Viewpoint: Gloria Quixote on the Rampage
If ignorance is bliss, then Southern California's ineffable Miss Gloria Allred must be ecstatic indeed. For this self-appointed defender of damsels in distress has made a career out of such litigious absurdities as a lawsuit against a retail chain for its heinous practice of placing boys' and girls' toys in separate aisles, a lawsuit against a dry cleaner because it charged more for women's blouses than for men's shirts, and a lawsuit against a restaurant that reserved its private and romantic booths for heterosexual couples only.
Recently, she could be found risking life and limb in battle with yet another bastion of masculine bigotry. The local business club? The government of the sovereign state of Saudi Arabia? Hardly. Miss Allred had chosen instead a far more insidious practitioner of "sex discrimination on its face," to wit, the infamous Yellow Balloon children's hair salon of west Los Angeles, against which, you guessed it, a lawsuit was filed, with Miss Allred as lawyer.
Precisely what was Yellow Balloon's crime against humanity? After all, when I last took my children, unlimited animal crackers were offered to all without regard to race, creed, religion, or sexual orientation. Well, in this day and age, that's not good enough; Yellow Balloon's crime was its practice of charging more for girls' haircuts than for those of boys, "even if their haircut takes less time and less expertise."
Now, anyone who has lived in the real world knows that, on average, girls' haircuts are more time-consuming and intricate than those of boys. Market prices cannot make allowances for the infinitude of differences between individuals; market processes therefore tend to drive prices toward roughly efficient levels. In markets where it is practical to do so, individual negotiation smooths whatever rough edges may remain. That is obviously impractical in the haircut business.
Moreover, little thought is required to discern the implications of Miss Allred's pricing standards were they to be implemented everywhere. Equality of prices for girls' and boys' haircuts would create, on average, a subsidy from boys to girls, because boys would be charged too much for haircuts and girls too little. The market would not permit this situation to prevail; salons soon would specialize in either boys' or girls' haircuts, thus leading to the very segregation of the sexes purportedly rejected by advocates of sexual "equality."
This absurd outcome is not difficult to predict, thus suggesting that "equality" is not the true goal of these fanatics. Instead, their aim is a politicization of all aspects of everyday life; such bureaucratization would increase greatly the extent of governmental control over individual behavior. It is this control that is the real objective of the Gloria Allreds of this world, whose only solution to any perceived problem is government coercion.
In short, it is intimidation that is the name of the game. How else can we explain such phenomena as the sidewalk press conference held in front of the Yellow Balloon, without even the courtesy of prior notification of its owner? How else can we explain Miss Allred's demand that the owner admit—in writing—past "discrimination"? (To her credit, the owner refused, although she ended up settling out of court to avoid further legal expenses.)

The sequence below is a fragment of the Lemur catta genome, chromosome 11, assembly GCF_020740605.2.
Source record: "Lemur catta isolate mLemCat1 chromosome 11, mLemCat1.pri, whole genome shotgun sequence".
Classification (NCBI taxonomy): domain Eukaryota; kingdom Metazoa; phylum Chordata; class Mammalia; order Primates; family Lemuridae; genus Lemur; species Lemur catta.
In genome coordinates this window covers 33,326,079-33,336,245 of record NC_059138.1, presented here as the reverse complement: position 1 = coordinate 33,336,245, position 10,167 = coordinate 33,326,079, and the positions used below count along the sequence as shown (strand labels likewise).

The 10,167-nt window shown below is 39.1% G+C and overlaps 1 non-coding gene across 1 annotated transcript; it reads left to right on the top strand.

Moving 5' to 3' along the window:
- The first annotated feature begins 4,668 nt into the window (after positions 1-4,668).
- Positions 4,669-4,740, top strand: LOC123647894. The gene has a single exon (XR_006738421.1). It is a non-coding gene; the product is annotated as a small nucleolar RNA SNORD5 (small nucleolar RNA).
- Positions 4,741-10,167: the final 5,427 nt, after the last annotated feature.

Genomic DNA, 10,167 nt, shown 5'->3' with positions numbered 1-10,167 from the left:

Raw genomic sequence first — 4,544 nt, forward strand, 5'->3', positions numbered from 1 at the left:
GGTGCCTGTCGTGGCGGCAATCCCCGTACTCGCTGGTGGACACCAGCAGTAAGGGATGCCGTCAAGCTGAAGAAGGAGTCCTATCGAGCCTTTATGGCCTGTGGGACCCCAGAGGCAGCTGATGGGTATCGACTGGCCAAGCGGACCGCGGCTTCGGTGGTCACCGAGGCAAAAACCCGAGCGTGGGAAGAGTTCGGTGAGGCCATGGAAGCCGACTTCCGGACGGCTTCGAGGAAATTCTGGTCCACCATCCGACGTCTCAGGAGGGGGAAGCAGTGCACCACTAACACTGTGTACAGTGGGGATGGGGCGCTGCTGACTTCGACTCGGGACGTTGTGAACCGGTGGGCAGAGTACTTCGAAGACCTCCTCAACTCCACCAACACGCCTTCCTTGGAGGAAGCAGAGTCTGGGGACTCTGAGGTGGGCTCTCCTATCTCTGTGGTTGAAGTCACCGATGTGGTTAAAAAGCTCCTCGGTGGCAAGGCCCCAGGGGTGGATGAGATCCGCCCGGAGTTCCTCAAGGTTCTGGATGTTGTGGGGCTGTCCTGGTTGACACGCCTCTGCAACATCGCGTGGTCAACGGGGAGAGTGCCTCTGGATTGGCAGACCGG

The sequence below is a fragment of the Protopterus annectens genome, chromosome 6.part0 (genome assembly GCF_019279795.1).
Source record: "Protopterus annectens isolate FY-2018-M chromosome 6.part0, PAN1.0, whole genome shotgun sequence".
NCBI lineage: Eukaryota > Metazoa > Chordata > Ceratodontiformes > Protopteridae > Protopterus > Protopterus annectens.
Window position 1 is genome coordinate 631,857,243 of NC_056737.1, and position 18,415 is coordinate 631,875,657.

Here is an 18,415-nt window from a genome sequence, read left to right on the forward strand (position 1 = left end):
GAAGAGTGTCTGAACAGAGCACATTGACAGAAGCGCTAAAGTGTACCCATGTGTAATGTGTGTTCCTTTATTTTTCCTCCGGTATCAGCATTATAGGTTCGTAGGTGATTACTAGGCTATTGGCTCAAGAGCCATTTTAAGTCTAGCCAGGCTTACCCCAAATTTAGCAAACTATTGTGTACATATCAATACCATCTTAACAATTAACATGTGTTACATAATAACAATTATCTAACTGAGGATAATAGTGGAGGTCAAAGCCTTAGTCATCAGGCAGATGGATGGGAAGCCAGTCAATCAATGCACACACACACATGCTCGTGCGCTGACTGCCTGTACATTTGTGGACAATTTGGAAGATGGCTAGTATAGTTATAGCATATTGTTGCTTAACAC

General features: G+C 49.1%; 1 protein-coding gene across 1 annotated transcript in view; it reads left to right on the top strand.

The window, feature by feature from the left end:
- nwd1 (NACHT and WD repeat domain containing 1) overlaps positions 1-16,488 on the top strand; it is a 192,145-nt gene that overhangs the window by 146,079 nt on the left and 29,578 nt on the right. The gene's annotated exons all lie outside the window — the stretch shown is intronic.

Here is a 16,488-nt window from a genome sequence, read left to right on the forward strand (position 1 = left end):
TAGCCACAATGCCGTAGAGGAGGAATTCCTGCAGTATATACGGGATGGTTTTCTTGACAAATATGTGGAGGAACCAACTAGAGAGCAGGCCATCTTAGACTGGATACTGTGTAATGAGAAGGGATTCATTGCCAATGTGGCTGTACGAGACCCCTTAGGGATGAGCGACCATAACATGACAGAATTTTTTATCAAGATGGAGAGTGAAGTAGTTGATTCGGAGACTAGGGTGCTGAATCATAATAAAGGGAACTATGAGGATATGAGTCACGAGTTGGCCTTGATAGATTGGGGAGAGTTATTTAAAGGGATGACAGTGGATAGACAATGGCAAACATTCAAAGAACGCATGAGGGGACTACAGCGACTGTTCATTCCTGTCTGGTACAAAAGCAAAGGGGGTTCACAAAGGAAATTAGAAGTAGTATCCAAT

Does Miss Allred have nothing better to do with her time? Apparently not: bullying such individuals as the owner of the Yellow Balloon, who is attempting only to earn an honest living, is precisely one means through which political power can be enhanced. Except in degree, is there really a fundamental difference between such tactics and the white paint used in 1930s Germany?
In short, more—much more—is involved here than mere excess in the pursuit of "justice" by advocates for women and the other myriad competitors for oppressed status. This excess is the result in part of competition for publicity and influence among "rights" proponents, that is, those seeking greater political power. That they have found it necessary to concentrate upon such silliness as children's toys and haircuts speaks volumes about the small actual role of "discrimination" in modern American life. Hence, the ever-greater and more absurd lengths to which these extremists must travel in order to achieve ever-more microscopic ends.
Given this, what explains the ability of such pests as Miss Allred not only to command attention but actually to prevail in judicial and bureaucratic proceedings? One answer is that it is precisely the judiciary and the bureaucracy—our least democratic and accountable institutions—that facilitate the exercise of power by extremists. This is only one reason that markets ought generally to be preferred over political processes and that decisionmaking by elected officials ought generally to be preferred over that by judges and bureaucrats.
In any case, during a simpler time, such silliness as that represented by the Yellow Balloon episode would have been dismissed by sensible people as the work of mere cranks, deserving only of a freshly laundered straightjacket. Modern times, unfortunately, have witnessed the rise to respectability of sheer inanity, given full credence by the television cameras. This unwillingness to classify obvious stupidity as such is a measure of the depths in which modern democratic processes have allowed themselves to become mired.
Benjamin Zycher is an economist in Canoga Park, California. From 1981 through 1983 he was a senior staff economist at the Council of Economic Advisers.